Beginner's Guide to Eating Paleo

Courtesy of Spaniard from Return of Kings:
The paleo lifestyle’s the first step in honing the discipline many of us never learned from our absent fathers. The lifestyle, known as the barbarian or caveman lifestyle, has been gaining in popularity in recent years. There’s many variations of the diet, but in essence it boils down to this, if a pre-agricultural human could eat it: then it’s allowed. Conversely, if a pre-agricultural human was unlikely to have access to it, it’s not allowed. With the paleo diet, when a person is full, their body will let them know. The paleo diet is high in proteins, leading to adherents feeling full for a long time after having a meal. This is not the case when eating meals consisting primarily of grains like pasta, which provide a fleeting sense of fullness due to their low nutrient density, resulting in multiple high calorie meals throughout the day which leave their consumers continuously hungry, yet, paradoxically, larger and larger.
Humans like diversity in their palate, and the paleo diet provides this, making it easy to follow. Unlike the typical American diet, which could best be described as “one thousand ways to prepare nutrient sparse grains and two thousand ways to eat sugar,” the paleo diet has actual variety to it, instead of the illusory variety experienced by those that think that eating a meal of lasagna with soda pop on Monday, pizza with soda pop on Tuesday, and spaghetti with soda pop on Wednesday is a diverse diet. That’s a diet whose calories derive primarily from grains and sugar, a complete lack of diversity, and additionally, a recipe for obesity due to the propensity for overeating that diet creates.
A sample paleo diet meal would consist of a pound of salmon and a side of broccoli, carrots, and cauliflower on Monday, a pound of t-bone steak and a side of mushrooms and asparagus on Tuesday, and eggs with tomatoes, onions, and avocados on Wednesday, with all three days including blueberries, oranges, apples, and bananas as snacks throughout the day. The paleo menu, although occupying only a fraction of the supermarket space that’s occupied by the components of the average American diet, is intrinsically more nutritionally diverse than the average American diet, is easy to follow, and is heavy on proteins, making it easy for adherents to stay on the right path, the path to manliness.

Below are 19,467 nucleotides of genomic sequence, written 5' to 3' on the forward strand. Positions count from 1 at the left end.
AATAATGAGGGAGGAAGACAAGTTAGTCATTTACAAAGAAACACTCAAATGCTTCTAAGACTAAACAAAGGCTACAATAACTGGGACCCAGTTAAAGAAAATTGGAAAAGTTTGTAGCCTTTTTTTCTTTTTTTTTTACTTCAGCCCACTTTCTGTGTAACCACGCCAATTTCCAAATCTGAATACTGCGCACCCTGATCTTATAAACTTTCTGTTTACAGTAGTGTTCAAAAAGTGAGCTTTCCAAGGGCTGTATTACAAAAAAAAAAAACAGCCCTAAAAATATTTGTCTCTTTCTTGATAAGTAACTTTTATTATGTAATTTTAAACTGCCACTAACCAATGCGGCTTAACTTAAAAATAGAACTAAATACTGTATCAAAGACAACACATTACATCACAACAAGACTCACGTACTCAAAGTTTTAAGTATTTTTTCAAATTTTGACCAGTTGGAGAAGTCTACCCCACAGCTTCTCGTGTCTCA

All I can say is that once you go Paleo, you'll never go back. It's incredibly easy to eat this way, but it took me a long while to completely give up rice, bread, and pasta. Once I did, though, it became clear that I didn't miss it. At all. I can't even drink beer anymore unless it's a proper German steinlager or hefeweizen brewed with serious hops.

In a broader context, the two most common criticisms that I've heard of the Paleo diet are that it is too expensive and that it is unsustainable for a global human population.

To the former, I ask: what exactly is palatable about the alternative? Today the healthcare systems of most Western nations are nearing complete collapse due to the number of straining geriatrics suffering from heart disease, obesity, cancer, and dementia brought on by senility. Hunter-gatherers from both Paleolithic and modern times suffer from almost none of these diseases, and it was and is common for such folk to live to a ripe old age if they avoid injuries or death in the hunting process.

To the latter, I say: true. The Paleo approach to life means eating what the human body was always designed to eat and digest. The agricultural revolution allows us to produce food faster, more cheaply, and more easily than ever before- and it is simple fact that without the advent of agriculture, humanity would not have expanded nearly so quickly. Whether you view this as a good or bad thing (being the misanthrope that I am, I tend to be pretty ambivalent on the subject), it is true that eating this way is unsustainable for the rest of humanity- the sheer amount of resources required to support grass-fed livestock or pastured pigs or truly free-range chickens is immense relative to the CAFO operations that seek to extract the most economic value from the fewest resources.

Don't let that stop you, though. Your health is the single greatest asset in which you can invest. Without it, everything else becomes meaningless- money, sex, wisdom, power, everything. Going Paleo is the first step on a much longer and more interesting road. I'd say you owe it to yourself to start walking.

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